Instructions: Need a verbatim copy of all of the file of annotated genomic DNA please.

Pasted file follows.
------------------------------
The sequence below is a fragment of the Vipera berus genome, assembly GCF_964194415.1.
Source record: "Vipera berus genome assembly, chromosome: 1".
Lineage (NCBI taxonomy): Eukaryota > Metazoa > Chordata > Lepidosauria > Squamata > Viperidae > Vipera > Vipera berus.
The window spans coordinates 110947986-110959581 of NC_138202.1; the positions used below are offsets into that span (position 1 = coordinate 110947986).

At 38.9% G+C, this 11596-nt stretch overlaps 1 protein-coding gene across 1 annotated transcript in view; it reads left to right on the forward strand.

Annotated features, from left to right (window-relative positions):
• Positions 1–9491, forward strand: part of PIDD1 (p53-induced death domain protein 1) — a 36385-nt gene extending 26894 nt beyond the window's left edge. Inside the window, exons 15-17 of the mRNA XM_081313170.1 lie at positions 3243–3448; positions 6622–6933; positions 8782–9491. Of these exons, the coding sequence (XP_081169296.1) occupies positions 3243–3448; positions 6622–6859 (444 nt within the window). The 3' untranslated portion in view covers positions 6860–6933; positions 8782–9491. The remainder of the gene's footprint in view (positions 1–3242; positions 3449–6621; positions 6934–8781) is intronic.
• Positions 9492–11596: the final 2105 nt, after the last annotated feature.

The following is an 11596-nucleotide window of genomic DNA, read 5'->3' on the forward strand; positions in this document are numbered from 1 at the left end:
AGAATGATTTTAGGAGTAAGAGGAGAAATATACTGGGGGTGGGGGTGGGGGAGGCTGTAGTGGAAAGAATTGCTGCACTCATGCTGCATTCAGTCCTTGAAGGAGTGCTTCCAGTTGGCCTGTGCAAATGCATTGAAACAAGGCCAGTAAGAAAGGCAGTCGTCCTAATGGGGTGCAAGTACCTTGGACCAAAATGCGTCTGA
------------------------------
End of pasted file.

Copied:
The sequence below is a fragment of the Vipera berus genome, assembly GCF_964194415.1.
Source record: "Vipera berus genome assembly, chromosome: 1".
Lineage (NCBI taxonomy): Eukaryota > Metazoa > Chordata > Lepidosauria > Squamata > Viperidae > Vipera > Vipera berus.
The window spans coordinates 110947986-110959581 of NC_138202.1; the positions used below are offsets into that span (position 1 = coordinate 110947986).

At 38.9% G+C, this 11596-nt stretch overlaps 1 protein-coding gene across 1 annotated transcript in view; it reads left to right on the forward strand.

Annotated features, from left to right (window-relative positions):
• Positions 1–9491, forward strand: part of PIDD1 (p53-induced death domain protein 1) — a 36385-nt gene extending 26894 nt beyond the window's left edge. Inside the window, exons 15-17 of the mRNA XM_081313170.1 lie at positions 3243–3448; positions 6622–6933; positions 8782–9491. Of these exons, the coding sequence (XP_081169296.1) occupies positions 3243–3448; positions 6622–6859 (444 nt within the window). The 3' untranslated portion in view covers positions 6860–6933; positions 8782–9491. The remainder of the gene's footprint in view (positions 1–3242; positions 3449–6621; positions 6934–8781) is intronic.
• Positions 9492–11596: the final 2105 nt, after the last annotated feature.

The following is an 11596-nucleotide window of genomic DNA, read 5'->3' on the forward strand; positions in this document are numbered from 1 at the left end:
AGAATGATTTTAGGAGTAAGAGGAGAAATATACTGGGGGTGGGGGTGGGGGAGGCTGTAGTGGAAAGAATTGCTGCACTCATGCTGCATTCAGTCCTTGAAGGAGTGCTTCCAGTTGGCCTGTGCAAATGCATTGAAACAAGGCCAGTAAGAAAGGCAGTCGTCCTAATGGGGTGCAAGTACCTTGGACCAAAATGCGTCTGA